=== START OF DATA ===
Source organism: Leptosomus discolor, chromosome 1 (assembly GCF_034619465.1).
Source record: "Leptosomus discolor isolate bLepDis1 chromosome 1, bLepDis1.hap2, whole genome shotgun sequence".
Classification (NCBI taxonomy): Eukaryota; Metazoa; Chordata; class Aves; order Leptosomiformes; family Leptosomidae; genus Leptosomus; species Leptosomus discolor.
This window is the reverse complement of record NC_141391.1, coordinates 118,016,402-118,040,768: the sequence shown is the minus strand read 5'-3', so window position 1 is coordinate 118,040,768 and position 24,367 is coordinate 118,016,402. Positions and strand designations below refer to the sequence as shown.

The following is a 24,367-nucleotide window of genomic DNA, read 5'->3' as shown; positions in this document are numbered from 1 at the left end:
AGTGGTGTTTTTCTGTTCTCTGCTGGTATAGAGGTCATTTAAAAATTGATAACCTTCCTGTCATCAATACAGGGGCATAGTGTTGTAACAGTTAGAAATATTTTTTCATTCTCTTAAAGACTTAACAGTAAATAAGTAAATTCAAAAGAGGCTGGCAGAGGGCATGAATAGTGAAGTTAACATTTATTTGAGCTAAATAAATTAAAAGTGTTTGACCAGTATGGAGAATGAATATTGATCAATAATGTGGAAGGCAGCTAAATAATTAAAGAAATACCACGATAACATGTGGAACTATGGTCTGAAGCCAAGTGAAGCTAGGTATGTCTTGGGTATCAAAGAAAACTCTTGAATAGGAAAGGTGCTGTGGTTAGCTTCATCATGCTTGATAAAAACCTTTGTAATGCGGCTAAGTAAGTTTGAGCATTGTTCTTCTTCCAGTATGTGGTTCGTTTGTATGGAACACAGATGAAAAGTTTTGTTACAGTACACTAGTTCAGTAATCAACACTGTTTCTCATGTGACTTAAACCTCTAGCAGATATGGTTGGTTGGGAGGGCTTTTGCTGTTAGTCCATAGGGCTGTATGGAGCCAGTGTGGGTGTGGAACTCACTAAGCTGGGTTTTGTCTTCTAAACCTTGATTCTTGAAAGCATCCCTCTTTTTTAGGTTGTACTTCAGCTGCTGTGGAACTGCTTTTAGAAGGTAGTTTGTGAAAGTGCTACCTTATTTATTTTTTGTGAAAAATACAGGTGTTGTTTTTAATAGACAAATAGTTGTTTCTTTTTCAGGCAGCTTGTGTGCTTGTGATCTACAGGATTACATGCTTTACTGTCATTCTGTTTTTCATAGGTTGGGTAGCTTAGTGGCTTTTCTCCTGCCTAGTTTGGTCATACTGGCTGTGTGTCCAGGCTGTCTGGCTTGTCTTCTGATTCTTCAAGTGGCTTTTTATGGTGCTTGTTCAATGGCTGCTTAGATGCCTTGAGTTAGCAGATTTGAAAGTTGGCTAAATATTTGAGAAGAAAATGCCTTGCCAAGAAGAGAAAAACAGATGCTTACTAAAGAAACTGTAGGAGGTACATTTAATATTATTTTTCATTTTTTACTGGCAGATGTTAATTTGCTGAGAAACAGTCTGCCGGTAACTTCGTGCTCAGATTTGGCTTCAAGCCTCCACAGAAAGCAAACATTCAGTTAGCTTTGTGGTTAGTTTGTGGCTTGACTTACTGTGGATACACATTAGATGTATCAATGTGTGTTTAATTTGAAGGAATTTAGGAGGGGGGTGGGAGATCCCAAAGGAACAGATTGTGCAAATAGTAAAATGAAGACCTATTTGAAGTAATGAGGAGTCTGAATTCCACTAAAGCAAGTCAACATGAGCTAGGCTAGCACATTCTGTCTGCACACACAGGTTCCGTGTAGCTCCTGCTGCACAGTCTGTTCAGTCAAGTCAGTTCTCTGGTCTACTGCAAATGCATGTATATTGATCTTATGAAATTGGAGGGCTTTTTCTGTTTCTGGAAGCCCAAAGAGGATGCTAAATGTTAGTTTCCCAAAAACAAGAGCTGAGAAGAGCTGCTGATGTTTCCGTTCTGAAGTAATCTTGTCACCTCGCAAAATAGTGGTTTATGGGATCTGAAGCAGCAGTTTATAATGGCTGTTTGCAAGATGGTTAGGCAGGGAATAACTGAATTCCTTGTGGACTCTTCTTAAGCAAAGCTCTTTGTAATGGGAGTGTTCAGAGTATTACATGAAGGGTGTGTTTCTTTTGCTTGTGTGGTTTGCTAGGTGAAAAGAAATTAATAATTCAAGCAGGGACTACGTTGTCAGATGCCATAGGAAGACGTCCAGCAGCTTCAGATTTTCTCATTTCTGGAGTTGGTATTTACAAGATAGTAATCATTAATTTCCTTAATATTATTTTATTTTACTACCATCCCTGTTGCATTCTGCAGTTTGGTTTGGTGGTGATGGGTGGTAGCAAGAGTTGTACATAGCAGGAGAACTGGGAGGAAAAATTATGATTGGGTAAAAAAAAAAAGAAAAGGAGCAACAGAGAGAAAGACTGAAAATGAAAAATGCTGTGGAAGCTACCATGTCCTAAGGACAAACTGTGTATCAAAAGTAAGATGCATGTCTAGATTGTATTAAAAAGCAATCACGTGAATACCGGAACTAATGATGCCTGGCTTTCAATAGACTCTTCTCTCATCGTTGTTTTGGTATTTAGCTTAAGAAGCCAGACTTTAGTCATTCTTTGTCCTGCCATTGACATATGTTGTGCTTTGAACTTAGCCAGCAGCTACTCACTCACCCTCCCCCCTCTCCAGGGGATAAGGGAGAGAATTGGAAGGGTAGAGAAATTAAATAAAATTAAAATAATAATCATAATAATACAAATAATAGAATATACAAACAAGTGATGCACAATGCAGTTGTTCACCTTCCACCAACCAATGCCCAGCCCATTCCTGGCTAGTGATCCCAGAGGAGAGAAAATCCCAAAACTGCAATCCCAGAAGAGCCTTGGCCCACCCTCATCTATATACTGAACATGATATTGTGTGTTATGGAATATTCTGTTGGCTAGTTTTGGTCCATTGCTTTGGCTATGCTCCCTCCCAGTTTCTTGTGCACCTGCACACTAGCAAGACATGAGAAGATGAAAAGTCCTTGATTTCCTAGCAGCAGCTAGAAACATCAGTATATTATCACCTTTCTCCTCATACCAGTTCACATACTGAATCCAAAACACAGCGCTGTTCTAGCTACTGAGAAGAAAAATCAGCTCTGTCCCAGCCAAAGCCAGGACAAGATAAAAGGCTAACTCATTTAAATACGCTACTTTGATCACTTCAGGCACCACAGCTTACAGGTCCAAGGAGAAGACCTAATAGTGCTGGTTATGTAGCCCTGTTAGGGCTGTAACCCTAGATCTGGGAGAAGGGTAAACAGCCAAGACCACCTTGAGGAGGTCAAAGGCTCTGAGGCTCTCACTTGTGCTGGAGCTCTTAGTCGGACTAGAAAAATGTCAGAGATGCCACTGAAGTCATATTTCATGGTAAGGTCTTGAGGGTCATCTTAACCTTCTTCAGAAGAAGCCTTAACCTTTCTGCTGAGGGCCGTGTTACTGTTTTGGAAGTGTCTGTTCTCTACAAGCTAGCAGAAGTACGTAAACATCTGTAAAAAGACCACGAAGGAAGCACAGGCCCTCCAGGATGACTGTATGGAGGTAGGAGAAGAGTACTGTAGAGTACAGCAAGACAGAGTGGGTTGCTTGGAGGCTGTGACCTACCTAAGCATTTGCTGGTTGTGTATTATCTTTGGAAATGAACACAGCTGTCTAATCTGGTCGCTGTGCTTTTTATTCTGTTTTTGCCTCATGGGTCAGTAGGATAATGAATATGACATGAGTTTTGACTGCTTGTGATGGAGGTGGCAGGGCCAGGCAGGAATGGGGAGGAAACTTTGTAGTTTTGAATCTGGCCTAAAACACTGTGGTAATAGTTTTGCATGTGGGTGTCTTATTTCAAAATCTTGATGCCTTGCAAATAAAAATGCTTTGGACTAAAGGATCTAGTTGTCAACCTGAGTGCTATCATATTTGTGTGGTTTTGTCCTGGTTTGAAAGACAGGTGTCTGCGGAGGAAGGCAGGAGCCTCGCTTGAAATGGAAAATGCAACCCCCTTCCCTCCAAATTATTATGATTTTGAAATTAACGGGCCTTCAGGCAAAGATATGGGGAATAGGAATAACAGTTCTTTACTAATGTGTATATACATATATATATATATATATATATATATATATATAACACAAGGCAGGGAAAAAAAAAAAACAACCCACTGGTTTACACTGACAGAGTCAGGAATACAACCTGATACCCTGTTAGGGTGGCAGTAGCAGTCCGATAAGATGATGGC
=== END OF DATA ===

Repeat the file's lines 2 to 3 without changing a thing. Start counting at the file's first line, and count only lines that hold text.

Source record: "Leptosomus discolor isolate bLepDis1 chromosome 1, bLepDis1.hap2, whole genome shotgun sequence".
Classification (NCBI taxonomy): Eukaryota; Metazoa; Chordata; class Aves; order Leptosomiformes; family Leptosomidae; genus Leptosomus; species Leptosomus discolor.